A state bill involving the installation of wireless communication infrastructure has unnerved leaders.
ORANGE COUNTY – Soon, city and county governments in Florida could have less authority over their public right-of-ways courtesy of a recently introduced bill making its way through the state Legislature in Tallahassee.
The bill has been proposed in the Florida Senate as SB 596, and its accompaniment in the House of Representatives is HB 687.
Its goal? To prohibit governments from denying telecommunication providers — such as AT&T, Verizon, or Sprint — permits on the basis of zoning regulations.
Translation: Municipal government officials essentially would be severely limited in the permitting process involving telecommunication providers’ applications to install equipment on utility poles — equipment that would enable 5G services for cellular technology.
Given its potential to suppress government oversight on their own right-of-ways, the bill has disturbed some local leaders who believe it threatens the city and county governments’ jurisdictional power.
“This bill is a flat-out subsidy for the telecommunications industry,” said Windermere Mayor Gray Bruhn, who also sits on the Florida League of Cities Board of Directors. “It allows AT&T, Verizon and every wireless provider the authority to place small or micro wireless antennas and equipment on taxpayer-owned public structures and right of ways.”
The bill, known as the Advanced Wireless Infrastructure Deployment Act, sets the terms in a manner that chiefly benefits the telecommunication providers and leads to a form of corporate welfare, argued Scott Dudley, the legislative director for the Florida League of Cities.
“What they’re trying to do is preempt local government authority from having any type of zoning regulation with respect to the placement of these towers and ancillary equipment in the right of ways of cities and counties,” Dudley said. “They’ve also established an expedited permit review process where they can submit, say, 50 or 60 applications, and we would have a set amount of time by which we would have to respond to those.”
The bill imposes a 60-day timeframe on the approval or denial of applications for permits. If governments don’t take any action to deny or approve the bill in 60 days, it is automatically considered to be approved.
The bill also calls for multiple prohibitions. One particularly contentious provision prohibits governments from charging providers routine maintenance fees or usage fees amounting to more than $15 per year.
“In some other states where they have this (bill), it ranges from $2,000 to whatever the actual cost for that city is to prepare the permit and to deal with all that,” Dudley said. “So we end up paying for that. It’s corporate welfare. For the taxpayers, it’s unfair. Taxpayers should be outraged by it.”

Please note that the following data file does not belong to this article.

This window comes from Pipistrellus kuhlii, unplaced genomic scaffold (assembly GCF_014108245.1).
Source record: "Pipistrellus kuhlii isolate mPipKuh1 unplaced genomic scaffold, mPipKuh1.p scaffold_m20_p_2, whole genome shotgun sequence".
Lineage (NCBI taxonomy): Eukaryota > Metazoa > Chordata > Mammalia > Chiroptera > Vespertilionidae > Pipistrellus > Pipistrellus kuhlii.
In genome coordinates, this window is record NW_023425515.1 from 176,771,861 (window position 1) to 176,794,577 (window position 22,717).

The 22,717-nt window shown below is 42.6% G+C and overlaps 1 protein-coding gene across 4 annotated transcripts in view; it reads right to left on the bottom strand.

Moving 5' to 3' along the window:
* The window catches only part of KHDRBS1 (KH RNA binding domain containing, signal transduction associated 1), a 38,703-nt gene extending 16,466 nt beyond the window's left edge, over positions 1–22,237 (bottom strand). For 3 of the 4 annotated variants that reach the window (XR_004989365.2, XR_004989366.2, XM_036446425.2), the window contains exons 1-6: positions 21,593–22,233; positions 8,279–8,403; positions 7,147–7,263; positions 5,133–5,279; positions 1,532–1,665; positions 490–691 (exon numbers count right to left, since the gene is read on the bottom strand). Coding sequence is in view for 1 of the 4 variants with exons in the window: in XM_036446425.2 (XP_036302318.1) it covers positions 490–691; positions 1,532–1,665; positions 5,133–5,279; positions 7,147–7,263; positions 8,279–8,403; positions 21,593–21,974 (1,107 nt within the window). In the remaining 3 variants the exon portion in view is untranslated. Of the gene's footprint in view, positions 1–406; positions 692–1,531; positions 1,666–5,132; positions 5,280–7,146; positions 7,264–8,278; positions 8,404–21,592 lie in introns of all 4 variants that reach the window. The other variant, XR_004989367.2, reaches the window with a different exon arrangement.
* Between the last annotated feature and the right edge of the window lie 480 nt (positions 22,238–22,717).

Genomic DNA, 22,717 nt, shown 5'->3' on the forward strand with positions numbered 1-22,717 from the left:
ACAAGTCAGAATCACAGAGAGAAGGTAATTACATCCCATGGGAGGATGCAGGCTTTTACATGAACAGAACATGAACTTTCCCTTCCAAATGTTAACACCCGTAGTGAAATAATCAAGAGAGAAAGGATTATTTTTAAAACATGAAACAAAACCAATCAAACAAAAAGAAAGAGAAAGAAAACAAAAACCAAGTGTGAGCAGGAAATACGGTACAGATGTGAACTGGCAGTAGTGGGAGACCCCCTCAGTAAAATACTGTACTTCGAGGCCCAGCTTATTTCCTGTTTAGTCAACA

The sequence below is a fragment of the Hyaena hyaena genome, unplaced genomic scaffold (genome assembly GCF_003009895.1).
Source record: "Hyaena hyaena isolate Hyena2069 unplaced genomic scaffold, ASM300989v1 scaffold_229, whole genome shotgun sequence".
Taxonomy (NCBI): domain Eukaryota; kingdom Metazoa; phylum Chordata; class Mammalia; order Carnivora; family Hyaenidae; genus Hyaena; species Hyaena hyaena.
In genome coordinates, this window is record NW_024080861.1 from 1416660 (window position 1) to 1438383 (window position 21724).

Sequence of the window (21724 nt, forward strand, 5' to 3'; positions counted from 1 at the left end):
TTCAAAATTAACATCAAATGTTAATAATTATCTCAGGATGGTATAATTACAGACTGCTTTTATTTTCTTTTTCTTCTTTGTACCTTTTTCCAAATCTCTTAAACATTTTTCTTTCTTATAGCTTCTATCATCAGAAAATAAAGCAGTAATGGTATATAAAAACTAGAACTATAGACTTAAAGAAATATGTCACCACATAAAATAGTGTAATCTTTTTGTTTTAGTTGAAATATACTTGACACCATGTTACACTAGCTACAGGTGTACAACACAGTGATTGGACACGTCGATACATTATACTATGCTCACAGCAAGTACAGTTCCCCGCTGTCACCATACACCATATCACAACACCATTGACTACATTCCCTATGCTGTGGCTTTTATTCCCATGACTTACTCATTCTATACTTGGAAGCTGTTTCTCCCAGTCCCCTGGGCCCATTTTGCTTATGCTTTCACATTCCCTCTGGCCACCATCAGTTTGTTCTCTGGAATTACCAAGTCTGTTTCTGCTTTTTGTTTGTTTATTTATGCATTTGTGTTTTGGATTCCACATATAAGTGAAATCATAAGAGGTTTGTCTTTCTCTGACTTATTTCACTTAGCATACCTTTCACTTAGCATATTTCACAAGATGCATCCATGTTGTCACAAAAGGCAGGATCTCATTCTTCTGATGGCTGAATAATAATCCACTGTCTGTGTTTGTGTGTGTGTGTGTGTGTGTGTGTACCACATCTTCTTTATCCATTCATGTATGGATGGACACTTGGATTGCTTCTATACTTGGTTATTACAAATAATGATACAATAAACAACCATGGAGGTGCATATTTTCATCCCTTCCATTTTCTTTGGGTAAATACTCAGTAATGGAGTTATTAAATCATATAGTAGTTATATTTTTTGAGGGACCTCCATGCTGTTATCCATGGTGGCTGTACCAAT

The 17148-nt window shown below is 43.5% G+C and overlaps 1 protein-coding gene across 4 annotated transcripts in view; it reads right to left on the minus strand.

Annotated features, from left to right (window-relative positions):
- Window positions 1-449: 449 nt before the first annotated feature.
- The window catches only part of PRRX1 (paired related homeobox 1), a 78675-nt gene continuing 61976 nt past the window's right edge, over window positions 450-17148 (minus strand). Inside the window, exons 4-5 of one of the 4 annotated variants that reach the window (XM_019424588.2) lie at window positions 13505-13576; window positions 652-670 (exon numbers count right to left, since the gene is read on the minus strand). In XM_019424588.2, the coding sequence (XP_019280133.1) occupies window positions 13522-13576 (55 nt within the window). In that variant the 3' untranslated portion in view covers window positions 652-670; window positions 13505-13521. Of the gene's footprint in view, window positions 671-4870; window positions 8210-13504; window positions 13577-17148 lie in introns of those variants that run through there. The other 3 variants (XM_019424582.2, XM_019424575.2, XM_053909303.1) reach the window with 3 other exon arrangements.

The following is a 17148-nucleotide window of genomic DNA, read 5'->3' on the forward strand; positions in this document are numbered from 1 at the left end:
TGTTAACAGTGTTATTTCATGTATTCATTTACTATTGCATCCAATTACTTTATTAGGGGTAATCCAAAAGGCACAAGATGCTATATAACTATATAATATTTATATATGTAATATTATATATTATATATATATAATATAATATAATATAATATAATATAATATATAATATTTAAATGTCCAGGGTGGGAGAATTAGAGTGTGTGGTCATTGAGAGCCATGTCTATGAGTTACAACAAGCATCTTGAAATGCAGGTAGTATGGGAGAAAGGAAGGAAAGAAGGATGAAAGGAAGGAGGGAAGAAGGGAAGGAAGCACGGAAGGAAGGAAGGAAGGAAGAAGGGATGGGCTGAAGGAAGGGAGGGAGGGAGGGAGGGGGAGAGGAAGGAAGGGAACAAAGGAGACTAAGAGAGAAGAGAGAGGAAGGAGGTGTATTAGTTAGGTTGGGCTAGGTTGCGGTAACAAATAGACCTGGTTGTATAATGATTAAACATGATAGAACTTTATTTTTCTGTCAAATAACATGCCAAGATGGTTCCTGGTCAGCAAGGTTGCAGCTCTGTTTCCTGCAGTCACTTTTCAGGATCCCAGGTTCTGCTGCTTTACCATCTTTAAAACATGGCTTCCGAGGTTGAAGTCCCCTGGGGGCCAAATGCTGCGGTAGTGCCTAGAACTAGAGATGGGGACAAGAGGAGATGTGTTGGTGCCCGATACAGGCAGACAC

As per routine, a city or county conducts an engineering study to ensure a utility pole can handle additional equipment. However, another bill component — the Make-Ready provision — would free providers from the obligation of reimbursing the city or county for costs to conduct that study.
“This bill requires a city, at its taxpayers’ expense, to develop engineering and other structural reports on the city’s own structures so that a wireless company may or may not decide to use for an antenna,” Bruhn said.
If the study finds the telecommunication provider will need to pay a certain fee to upgrade the pole to make it capable of handling their equipment, the provider can then walk away — without any obligation to reimburse the city for its troubles.
But besides monetary issues, Dudley believes the passing of this bill will especially affect residents who prize aesthetics, He emphasized the lack of obligation telecom providers have to work with local governments on the terms and conditions of the location for their equipment, in addition to the issues of accountability and safety that the bill presents.
“Imagine what your downtown looks like or what your city looks like,” Dudley said. “Now these telecom providers can come put these poles there up to 60 feet tall, (if there is no other pole in the vicinity), as well as a small dormitory-sized refrigerator located next to the poles if it’s in the right-of-way. And they get to do that with basically us not having any input. So imagine what your city will look like with all those types of poles and that equipment just placed wherever the telecom company thought it would be appropriate to place it.”
If passed, the bill will take effect July 1.
Contact Gabby Baquero at [email protected].